I rather cheekily managed to get a last-minute place on a course at The Home Brew Shop in Aldershot today. So popular are these courses that they’re booked up literally months ahead. The next one with availability is at the end of September!
I was going to buy some brewing equipment anyway, and hope that if I turned up early and asked nicely there might be a space. Luckily for me there was room for just one more. The picture shows Martin, who ran the course, helped by Adrian, one of the Home Brew Shop partners.
What a useful day. It focused on brewing with all grains (as opposed to malt extracts) on a scale suitable for home brewing, and included an extremely helpful introduction to the BeerSmith software, a copy of which I’ve just bought and which can be a bit intimidating when you first use it.
Martin ran one sample setup, with slightly more expensive kit, and Adrian the other. The first used an insulated stainless steel mash tun, and we were shown how to use slightly overheated water, then stir in the grains to bring the temperature to the desired mash temperature. It was a single stage mash, so from then on it was simply a question of waiting for the warm water and all those enzymes to do their work of converting starch to sugars. The second was very similar, but used a cheaper but equally effective insulated coolbox as a mash tun.
Once the mash had finished, the wort could be transferred to the boiler. The stainless steel mash tun had the more sophisticated filter plate, and so after returning the first couple of jugs to the mash, the wort ran clear.
The coolbox system needed an extra filter bag, but it wasn’t far behind in terms of effectiveness.
Adrian’s coolbox mash tun was fitted with a rotating arm sparger, so that the remaining sugars were rinsed from the grain with a fine spray of fresh water.
Martin’s mash tun could also have had a rotating arm system, but he went the simpler route of using jugs of warm water rather than set up a feed pipe from a boiler.
And so to the brewing itself. Here’s the hot break …
… followed by the first hops for bittering. Adrian chose to add the hops loose.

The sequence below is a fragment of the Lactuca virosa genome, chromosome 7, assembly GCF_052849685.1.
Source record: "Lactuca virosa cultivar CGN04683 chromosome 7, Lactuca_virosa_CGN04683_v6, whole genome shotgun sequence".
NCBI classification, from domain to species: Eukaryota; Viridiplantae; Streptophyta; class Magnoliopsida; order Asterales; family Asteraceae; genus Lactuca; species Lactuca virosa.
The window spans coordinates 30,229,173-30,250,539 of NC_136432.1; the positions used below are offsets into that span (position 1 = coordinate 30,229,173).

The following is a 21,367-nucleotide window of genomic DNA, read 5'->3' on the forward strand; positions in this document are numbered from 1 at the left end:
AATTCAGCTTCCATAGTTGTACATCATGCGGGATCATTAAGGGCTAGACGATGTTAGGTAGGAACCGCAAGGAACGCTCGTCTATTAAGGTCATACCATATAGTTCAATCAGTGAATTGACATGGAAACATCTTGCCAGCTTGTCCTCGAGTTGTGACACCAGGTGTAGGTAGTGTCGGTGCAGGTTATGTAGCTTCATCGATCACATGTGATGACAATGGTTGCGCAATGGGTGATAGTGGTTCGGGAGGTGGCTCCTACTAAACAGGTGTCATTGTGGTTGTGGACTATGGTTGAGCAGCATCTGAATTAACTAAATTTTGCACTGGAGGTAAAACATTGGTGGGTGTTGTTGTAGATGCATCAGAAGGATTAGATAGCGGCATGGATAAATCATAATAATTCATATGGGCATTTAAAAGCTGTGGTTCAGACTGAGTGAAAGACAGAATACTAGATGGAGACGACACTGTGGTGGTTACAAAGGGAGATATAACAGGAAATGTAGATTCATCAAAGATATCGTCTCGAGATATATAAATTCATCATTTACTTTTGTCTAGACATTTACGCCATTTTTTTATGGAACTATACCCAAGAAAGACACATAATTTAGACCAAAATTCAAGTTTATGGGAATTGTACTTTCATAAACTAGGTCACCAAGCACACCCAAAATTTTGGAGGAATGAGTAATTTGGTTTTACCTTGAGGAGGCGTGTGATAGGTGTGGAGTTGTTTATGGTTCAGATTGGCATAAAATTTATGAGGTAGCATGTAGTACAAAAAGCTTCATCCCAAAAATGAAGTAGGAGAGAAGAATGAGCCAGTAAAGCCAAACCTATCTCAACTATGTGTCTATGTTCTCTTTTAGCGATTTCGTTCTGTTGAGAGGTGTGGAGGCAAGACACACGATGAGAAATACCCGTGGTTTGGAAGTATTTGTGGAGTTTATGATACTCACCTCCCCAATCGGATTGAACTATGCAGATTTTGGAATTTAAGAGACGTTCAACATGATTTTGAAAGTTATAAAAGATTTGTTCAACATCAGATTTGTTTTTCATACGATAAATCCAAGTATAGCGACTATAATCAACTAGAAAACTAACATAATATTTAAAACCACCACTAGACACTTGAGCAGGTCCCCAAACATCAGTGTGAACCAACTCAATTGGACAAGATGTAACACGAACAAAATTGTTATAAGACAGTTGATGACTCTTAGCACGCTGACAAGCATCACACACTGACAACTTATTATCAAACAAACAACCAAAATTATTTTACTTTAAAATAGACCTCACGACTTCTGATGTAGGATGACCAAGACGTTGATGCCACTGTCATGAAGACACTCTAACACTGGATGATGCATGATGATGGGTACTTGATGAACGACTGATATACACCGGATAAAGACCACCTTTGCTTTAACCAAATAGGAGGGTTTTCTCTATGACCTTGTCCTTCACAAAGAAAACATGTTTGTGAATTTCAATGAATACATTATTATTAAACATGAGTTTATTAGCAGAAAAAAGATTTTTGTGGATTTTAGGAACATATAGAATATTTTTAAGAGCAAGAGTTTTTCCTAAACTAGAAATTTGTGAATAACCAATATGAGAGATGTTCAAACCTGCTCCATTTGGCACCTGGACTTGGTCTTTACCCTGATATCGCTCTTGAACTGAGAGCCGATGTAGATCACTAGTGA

Martin went for hop bags to minimise the cleanup effort.
While the wort was boiling we broke for a rather excellent sandwich lunch. As well as tea and coffee à gogo, there was a selection of home brews prepared by our tutors to encourage us and give us something to aim for!
The final session of the course demonstrated the methods of cooling the boiled wort ready for pitching the yeast. You can of course simply let it cool naturally, but this risks infection, and also may lead to protein hazes. So cooling is highly desirable.
One way is to use a wort chilling coil, fed from the cold water tap, to chill the whole body of wort at once. It took about 40 minutes to bring a 30 litre batch from boiling point to 20-ish degrees C.
The other way is to use a counterflow chiller, which chills the wort as it runs out from the boiler into the fermentation vessel. The flow is relatively slow, so the difference in time between the two methods isn’t that great.
The gravity of the wort, measured with a simple hydrometer, can be fed back into the BeerSmith software to give an indication of the efficiency of your own particular process.
Which brings me to BeerSmith. While we were waiting for the mash, we were given a demonstration of BeerSmith. This enables you to design your own beers customised to your own equipment for almost every aspect of your desired beer style, including bitterness, flavour, colour, and strength. Having wrestled with BeerSmith already, I knew a bit. I now know a lot more!
All in all a great day. I came away with the knowledge, the kit, and the ingredients for a what I hope will be a successful brewday.